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DRPS : Course Catalogue : School of History, Classics and Archaeology : History

Undergraduate Course: History in Theory (HIST10407)

Course Outline
SchoolSchool of History, Classics and Archaeology CollegeCollege of Humanities and Social Science
Credit level (Normal year taken)SCQF Level 10 (Year 3 Undergraduate) AvailabilityNot available to visiting students
SCQF Credits20 ECTS Credits10
SummaryThis is a core course intended to draw out the theoretical basis upon which different areas of the discipline of history are conducted, to enhance the ways in which subjects are defined and knowledge both pursued and argued. This combines the more philosophical questions of epistemology and more concrete illustrations to put meat on the bones. Twelve lectures will be complemented with more focussed pathways in which topics will be explored in more detail.
Course description The course will involve a series of twelve lectures. Indicative topics may include: objectivity in History, national histories, Marxism, gender, transnational history, memory, cultural history, popular culture, postmodernism and post-colonialism. In addition there will be range of Pathways (typically between fifteen and twenty in number) from which students chose one. Indicative topics may include: social history, gender history, Marxism, imperial history, 'modernisation', cultural history, intellectual history, political history, medievalism, orientalism and material culture. Students will each take one Pathway.
Entry Requirements (not applicable to Visiting Students)
Pre-requisites Co-requisites
Prohibited Combinations Other requirements None
Course Delivery Information
Not being delivered
Learning Outcomes
On completion of this course, the student will be able to:
  1. demonstrate command of a substantial body of historical knowledge
  2. demonstrate the ability to develop and sustain historical arguments in a variety of literary forms, formulating appropriate questions and utilizing evidence.
  3. demonstrate an understanding of the varieties of approaches to understanding, constructing, and interpreting the past; and where relevant, knowledge of concepts and theories derived from the humanities and the social sciences.
  4. demonstrate the ability to address historical problems in depth, involving the use of contemporary sources and advanced secondary literature
  5. demonstrate clarity, fluency, and coherence in written and oral expression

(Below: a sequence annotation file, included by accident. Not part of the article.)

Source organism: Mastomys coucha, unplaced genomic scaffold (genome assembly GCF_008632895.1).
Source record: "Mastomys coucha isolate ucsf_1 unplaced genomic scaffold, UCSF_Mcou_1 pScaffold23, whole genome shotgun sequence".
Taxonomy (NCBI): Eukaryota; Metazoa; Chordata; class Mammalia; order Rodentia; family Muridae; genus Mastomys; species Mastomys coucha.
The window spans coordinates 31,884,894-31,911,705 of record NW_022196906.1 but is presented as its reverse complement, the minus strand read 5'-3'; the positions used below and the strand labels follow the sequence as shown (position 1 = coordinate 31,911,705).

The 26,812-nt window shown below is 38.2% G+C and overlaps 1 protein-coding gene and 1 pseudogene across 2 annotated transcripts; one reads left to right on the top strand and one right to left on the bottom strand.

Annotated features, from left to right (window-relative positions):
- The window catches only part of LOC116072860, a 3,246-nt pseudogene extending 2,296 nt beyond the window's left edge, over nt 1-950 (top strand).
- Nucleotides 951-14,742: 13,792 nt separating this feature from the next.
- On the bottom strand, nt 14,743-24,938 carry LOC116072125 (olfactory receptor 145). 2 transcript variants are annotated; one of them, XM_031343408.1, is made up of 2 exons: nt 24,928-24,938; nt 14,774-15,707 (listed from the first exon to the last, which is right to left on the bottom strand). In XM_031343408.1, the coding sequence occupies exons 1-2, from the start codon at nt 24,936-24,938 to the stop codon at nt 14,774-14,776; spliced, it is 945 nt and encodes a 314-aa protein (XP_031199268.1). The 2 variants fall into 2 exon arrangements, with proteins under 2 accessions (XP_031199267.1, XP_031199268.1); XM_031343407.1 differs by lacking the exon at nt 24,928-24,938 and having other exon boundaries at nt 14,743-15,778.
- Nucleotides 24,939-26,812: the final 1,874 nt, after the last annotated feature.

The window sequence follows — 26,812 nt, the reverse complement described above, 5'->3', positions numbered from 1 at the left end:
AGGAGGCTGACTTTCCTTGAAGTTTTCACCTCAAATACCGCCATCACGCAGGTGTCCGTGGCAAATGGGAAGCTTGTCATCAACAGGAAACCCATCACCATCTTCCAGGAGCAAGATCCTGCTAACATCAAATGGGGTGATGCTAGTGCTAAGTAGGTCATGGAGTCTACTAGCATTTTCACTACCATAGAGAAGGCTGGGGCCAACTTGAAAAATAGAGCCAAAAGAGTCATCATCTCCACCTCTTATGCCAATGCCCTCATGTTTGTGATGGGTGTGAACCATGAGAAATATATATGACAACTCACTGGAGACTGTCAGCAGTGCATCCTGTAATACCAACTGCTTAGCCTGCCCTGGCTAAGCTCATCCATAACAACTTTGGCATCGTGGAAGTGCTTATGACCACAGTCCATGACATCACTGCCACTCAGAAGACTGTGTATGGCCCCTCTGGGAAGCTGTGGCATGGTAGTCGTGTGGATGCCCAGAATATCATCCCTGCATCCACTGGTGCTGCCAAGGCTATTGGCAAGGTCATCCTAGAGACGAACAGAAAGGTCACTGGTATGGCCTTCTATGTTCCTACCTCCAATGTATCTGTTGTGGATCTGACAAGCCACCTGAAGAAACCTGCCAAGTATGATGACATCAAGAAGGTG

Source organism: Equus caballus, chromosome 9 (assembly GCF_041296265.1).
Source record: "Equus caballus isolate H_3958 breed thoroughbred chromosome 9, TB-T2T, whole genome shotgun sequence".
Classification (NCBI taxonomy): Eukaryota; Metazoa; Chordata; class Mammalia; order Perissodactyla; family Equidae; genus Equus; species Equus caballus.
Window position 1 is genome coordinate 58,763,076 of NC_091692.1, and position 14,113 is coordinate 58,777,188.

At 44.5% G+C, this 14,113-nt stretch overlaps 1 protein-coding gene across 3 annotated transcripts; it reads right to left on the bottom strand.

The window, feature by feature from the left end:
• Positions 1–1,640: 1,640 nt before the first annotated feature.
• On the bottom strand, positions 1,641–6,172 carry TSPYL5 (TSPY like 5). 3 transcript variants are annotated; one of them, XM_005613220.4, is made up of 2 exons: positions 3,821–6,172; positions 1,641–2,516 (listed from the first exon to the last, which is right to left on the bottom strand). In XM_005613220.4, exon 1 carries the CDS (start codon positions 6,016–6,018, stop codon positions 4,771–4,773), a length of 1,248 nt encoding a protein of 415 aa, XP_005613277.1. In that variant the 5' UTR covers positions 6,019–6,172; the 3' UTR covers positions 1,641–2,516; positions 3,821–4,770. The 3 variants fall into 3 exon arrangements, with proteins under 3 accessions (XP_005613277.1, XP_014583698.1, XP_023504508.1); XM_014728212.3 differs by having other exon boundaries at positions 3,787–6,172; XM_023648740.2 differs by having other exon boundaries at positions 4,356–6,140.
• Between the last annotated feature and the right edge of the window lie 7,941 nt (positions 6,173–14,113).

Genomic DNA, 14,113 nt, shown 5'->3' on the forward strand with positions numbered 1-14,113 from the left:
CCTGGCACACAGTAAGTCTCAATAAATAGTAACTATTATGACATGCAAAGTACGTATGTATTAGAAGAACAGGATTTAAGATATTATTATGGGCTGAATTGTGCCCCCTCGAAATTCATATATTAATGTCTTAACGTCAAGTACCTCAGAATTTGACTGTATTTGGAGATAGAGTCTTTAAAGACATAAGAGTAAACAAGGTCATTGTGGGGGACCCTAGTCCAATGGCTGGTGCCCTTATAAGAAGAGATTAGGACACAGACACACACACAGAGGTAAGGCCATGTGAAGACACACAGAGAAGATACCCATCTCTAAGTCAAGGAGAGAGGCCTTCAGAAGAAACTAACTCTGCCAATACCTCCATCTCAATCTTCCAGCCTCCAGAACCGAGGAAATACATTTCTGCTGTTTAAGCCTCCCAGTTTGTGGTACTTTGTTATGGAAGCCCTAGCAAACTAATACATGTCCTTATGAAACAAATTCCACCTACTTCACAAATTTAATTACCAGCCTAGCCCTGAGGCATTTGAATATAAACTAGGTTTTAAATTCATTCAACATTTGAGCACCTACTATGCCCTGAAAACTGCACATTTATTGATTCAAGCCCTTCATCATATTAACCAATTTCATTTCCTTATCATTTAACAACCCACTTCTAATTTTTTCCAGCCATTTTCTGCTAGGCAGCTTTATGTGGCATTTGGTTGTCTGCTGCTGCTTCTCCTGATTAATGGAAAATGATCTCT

Reading List
Berger, S., Feldner, H., and Passmore, K. (eds.), Writing History: Theory and Practice (2003)
Budd, A., (ed.), The Modern Historiography Reader (2008)
Cannadine, D. (ed.), What is History Now? (2002)
Carr, E. H., What is History? (1961)
Evans, R. J., In Defence of History (2000)
Jenkins, K., Re-Thinking History (1991)
Jordanova, L., History in Practice (2000)
Tosh, J., The Pursuit of History (2002)
Additional Information
Graduate Attributes and Skills By taking this course students will develop:
- an ability to draw valid conclusions about the past
- an ability to identify, define and analyse historical problems
- an ability to select and apply a variety of critical approaches to problems informed by uneven evidence
- an ability to exercise critical judgement in creating new understanding
- an ability to extract key elements from complex information
- readiness and capacity to ask key questions and exercise rational enquiry
- an ability to search for, evaluate and use information to develop knowledge and understanding
- recognition of the importance of reflecting on one's learning experiences and being aware of one's own particular learning style
- openness to new ideas, methods and ways of thinking
- an ability to identify processes and strategies for learning
- independence as a learner, with readiness to take responsibility for one's own learning, and commitment to continuous reflection, self-evaluation and self-improvement
- an ability to make decisions on the basis of rigorous and independent thought.
- an ability to test, modify and strengthen one's own views through collaboration and debate
- intellectual curiosity
- an ability to make effective use of oral, written and visual means convey understanding of historical issues and one's interpretation of them.
- an ability to marshal argument lucidly and coherently
- an ability to collaborate and to relate to others
- readiness to seek and value open feedback to inform genuine self-awareness
- an ability to articulate one's skills as identified through self-reflection
- a command of bibliographical and library research skills, as well as a range of skills in reading and textual analysis
- close reading of texts
- an ability to produce coherent and well presented text, sometimes of considerable length
- an ability to produce text to meet standard presentational specifications as laid out in a style sheet
- an ability to make effective presentations, perhaps using audio visual support
Course organiserDr Tom Webster
Tel: (0131 6)50 3763
Course secretaryMiss Lorna Berridge
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